This paper discusses anti- money laundering regulation for virtual currency intermediaries, by showcasing and comparing regulatory models at the national and international levels.
Basel Institute senior advisor and former board member Hans-Peter Bauer presented at the Baltic AML Forum on 2 October on the topic of Country Risk Assessment - A Difficult Task.
The Forum was opened by the Lithuanian Minister of Finance and attended by 150 participants, who were mainly compliance officers and tech experts from Baltic-region banks, FinTech companies and cryptocurrency ventures.
Money laundering risks in Malta have been in the headlines recently.
The Basel Institute's cryptocurrency expert, Federico Paesano, delivered a successful open training course on blockchain, cryptocurrencies and AML/CFT this week in collaboration with Zurich-based MME and its Senior Compliance Advisor, Chris Gschwend.
The two-day course, FinTech AML Compliance Training, covered the essentials of blockchain and how to adapt AML/CFT processes to the FinTech industry.
The European Commission has released a new list of 23 “high-risk third countries” with weak anti-money laundering and counter-terrorist financing (AML/CFT) frameworks.
This means that banks and other entities subject to the EU’s AML rules will have to apply increased due diligence in relation to customers and financial institutions from these countries.
These Principles draw on the Basel Art Trade Guidelines originally issued in draft in 2012 and reissued in 2018 without any material changes. This paper seeks to complement and set out in more detail the anti-money laundering aspects of the 2012/2018 Guidelines.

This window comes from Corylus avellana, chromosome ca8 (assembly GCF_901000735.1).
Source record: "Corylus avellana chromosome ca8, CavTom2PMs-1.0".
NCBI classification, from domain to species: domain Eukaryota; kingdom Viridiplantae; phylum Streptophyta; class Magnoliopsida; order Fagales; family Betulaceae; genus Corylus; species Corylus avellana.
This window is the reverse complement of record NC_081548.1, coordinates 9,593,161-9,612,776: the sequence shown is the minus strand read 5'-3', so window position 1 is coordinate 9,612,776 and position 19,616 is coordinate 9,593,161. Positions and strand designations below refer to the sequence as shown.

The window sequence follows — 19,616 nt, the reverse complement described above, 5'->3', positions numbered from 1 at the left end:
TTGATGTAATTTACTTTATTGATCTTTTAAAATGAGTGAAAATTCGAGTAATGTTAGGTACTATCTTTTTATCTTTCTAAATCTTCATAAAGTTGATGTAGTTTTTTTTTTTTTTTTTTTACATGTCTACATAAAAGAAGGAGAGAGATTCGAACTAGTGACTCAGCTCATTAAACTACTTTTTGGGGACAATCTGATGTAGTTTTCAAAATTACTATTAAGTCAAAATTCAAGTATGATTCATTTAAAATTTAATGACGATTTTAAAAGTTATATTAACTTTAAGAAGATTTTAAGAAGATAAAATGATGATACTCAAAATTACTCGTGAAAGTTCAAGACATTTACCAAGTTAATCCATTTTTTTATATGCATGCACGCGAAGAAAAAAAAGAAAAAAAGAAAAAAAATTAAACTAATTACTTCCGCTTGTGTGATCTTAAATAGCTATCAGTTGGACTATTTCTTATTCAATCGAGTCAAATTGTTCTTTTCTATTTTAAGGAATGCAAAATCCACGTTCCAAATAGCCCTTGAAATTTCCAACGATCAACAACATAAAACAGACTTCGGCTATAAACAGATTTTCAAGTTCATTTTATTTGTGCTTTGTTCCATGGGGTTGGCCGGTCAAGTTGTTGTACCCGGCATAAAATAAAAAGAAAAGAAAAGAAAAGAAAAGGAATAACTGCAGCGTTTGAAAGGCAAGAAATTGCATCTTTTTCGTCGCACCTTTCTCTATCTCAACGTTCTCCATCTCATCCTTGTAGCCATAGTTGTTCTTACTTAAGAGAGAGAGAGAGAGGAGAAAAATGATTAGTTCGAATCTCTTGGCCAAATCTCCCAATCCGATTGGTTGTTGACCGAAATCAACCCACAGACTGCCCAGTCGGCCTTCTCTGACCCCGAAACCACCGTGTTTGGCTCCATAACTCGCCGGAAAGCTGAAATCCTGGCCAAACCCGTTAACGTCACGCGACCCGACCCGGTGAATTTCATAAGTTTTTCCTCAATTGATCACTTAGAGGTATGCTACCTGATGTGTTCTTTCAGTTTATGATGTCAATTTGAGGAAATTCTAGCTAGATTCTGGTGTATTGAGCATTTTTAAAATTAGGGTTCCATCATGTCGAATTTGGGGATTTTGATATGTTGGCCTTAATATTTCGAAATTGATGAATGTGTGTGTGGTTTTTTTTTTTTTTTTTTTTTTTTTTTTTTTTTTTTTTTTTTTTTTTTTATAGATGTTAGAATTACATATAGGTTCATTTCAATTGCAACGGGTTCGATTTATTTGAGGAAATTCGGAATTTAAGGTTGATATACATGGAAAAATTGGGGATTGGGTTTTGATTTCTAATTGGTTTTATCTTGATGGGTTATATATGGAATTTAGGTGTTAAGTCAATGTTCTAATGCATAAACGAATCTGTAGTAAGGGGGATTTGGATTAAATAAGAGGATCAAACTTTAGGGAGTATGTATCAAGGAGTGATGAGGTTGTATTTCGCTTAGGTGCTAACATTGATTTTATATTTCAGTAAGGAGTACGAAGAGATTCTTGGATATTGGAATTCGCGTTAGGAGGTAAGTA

A fundamental priority for law enforcement authorities dealing with financial crime is to recover illegally obtained assets and deny criminals access to the proceeds of their crime. The recovery of illegally obtained assets, however, requires first to successfully trace them.
It has been estimated that roughly 1.6 trillion USD in criminal proceeds are laundered through the international financial system each year. To put this in perspective, this sum is more than the combined GDPs of Switzerland, Portugal, Romania, Belarus, and Austria in 2011.
Anti-money laundering systems have the potential to curb the use of proceeds of corruption and other crimes by the perpetrators. An effectively implemented anti-money laundering framework limits the channels through which illicit funds can be laundered, making crime riskier and reducing the incentives for corrupt activities.
The art trade market is global, highly fragmented and complex, involving a great variety of operators. In light of this complexity, the current level of regulation and existing compliance efforts by individual operators has proven to be insufficient. With some competitors engaged in unethical or illegal behaviour, operating profitably while acting with integrity and ethics is increasingly difficult.